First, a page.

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At Gracepoint Ministries, ‘Entire-Life Discipleship’ Took I…… | Information & Reporting

Gracepoint Church checks all of the containers of a faculty ministry success story.

Based in 1981 across the idea of whole-life discipleship, the church—then generally known as Berkland Baptist—established itself as a house for Asian American college students attending the College of California, Berkeley. With the mission to plant “an Acts 2 church in each faculty city,” Gracepoint stands out amongst the loose network of predominantly Asian American faculty church buildings that pepper campuses throughout the West Coast and past.

Positioned on over 60 campuses, it has launched church crops in 35 cities nationwide, in addition to one in Taiwan, with 15 new church buildings planted in 2021 alone.

At campus golf equipment like Klesis and Acts2Fellowship, Gracepoint pushes faculty college students to wrestle with robust questions and pursue church mentorship. At commencement, it encourages younger Christians to stay life on mission by becoming a member of workers at certainly one of its campuses or serving to launch a brand new one. Staying at Gracepoint has a powerful attraction, echoing the coming-of-age movies that ask, Why can’t faculty final without end?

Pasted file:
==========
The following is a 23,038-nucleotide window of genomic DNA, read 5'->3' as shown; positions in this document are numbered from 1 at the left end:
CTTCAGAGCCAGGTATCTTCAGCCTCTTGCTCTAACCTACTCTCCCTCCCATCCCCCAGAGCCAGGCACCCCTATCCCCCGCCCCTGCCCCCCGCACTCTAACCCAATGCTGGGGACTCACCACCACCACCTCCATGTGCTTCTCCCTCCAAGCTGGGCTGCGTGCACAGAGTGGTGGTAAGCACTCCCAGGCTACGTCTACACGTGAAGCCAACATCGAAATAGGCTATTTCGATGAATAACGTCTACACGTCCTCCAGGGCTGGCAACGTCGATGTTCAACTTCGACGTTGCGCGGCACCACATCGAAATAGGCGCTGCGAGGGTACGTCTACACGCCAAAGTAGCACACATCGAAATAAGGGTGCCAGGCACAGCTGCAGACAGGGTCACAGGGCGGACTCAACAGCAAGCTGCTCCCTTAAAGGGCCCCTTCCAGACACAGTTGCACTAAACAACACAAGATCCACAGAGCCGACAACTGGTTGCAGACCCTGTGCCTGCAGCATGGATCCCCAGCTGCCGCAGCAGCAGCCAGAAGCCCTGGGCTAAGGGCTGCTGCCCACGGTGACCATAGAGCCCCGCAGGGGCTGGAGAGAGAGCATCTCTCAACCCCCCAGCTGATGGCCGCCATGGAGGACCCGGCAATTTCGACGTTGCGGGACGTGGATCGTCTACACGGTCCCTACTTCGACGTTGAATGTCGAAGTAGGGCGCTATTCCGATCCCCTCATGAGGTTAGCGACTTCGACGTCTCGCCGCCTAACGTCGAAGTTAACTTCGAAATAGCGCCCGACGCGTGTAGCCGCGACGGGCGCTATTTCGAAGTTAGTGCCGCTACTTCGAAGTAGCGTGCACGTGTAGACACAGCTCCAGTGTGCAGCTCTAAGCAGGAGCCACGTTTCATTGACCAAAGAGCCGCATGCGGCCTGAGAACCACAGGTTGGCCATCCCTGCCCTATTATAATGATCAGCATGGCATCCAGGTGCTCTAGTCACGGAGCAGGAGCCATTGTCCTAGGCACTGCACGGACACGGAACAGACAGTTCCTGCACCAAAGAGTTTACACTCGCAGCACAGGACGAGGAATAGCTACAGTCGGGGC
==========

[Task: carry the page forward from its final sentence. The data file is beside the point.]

“I assume you can say we have been only a bunch of people that loved faculty life a lot that we by no means left it,” the church quips in a promotional video.

“I feel individuals expertise a non secular vibrancy and efficiency and only a heat and depth of relationship with God that they haven’t skilled elsewhere,” stated Michael Kim, a member on the church’s Santa Barbara campus who was raised at Gracepoint. “For serving members, it’s excessive strain, excessive labor, excessive toil, however excessive gratification.”

However many who have been concerned in Gracepoint say the church’s need to pursue radical dwelling, coupled with the tempo of its ministry, has come at a price—its members.

“They do good, however the course of wherein they implement that good is spiritually abusive,” stated Joshua Mun, a former member who grew up attending the Berkeley church and served at varied Gracepoint church crops all through his 20s.